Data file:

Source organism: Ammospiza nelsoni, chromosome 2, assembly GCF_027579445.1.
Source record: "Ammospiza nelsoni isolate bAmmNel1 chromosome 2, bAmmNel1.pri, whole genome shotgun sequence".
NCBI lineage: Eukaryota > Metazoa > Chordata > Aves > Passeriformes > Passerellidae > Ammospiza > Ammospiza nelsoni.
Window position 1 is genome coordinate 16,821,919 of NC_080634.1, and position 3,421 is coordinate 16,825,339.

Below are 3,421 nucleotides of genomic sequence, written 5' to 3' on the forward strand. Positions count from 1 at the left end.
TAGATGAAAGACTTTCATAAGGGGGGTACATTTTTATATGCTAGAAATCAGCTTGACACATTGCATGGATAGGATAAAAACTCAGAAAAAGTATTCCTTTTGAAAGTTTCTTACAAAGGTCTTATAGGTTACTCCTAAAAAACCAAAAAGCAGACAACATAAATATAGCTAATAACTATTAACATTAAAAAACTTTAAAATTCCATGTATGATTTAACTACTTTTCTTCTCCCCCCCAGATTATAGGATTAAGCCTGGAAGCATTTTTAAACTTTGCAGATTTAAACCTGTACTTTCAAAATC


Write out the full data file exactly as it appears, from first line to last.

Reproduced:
Source organism: Ammospiza nelsoni, chromosome 2, assembly GCF_027579445.1.
Source record: "Ammospiza nelsoni isolate bAmmNel1 chromosome 2, bAmmNel1.pri, whole genome shotgun sequence".
NCBI lineage: Eukaryota > Metazoa > Chordata > Aves > Passeriformes > Passerellidae > Ammospiza > Ammospiza nelsoni.
Window position 1 is genome coordinate 16,821,919 of NC_080634.1, and position 3,421 is coordinate 16,825,339.

Below are 3,421 nucleotides of genomic sequence, written 5' to 3' on the forward strand. Positions count from 1 at the left end.
TAGATGAAAGACTTTCATAAGGGGGGTACATTTTTATATGCTAGAAATCAGCTTGACACATTGCATGGATAGGATAAAAACTCAGAAAAAGTATTCCTTTTGAAAGTTTCTTACAAAGGTCTTATAGGTTACTCCTAAAAAACCAAAAAGCAGACAACATAAATATAGCTAATAACTATTAACATTAAAAAACTTTAAAATTCCATGTATGATTTAACTACTTTTCTTCTCCCCCCCAGATTATAGGATTAAGCCTGGAAGCATTTTTAAACTTTGCAGATTTAAACCTGTACTTTCAAAATC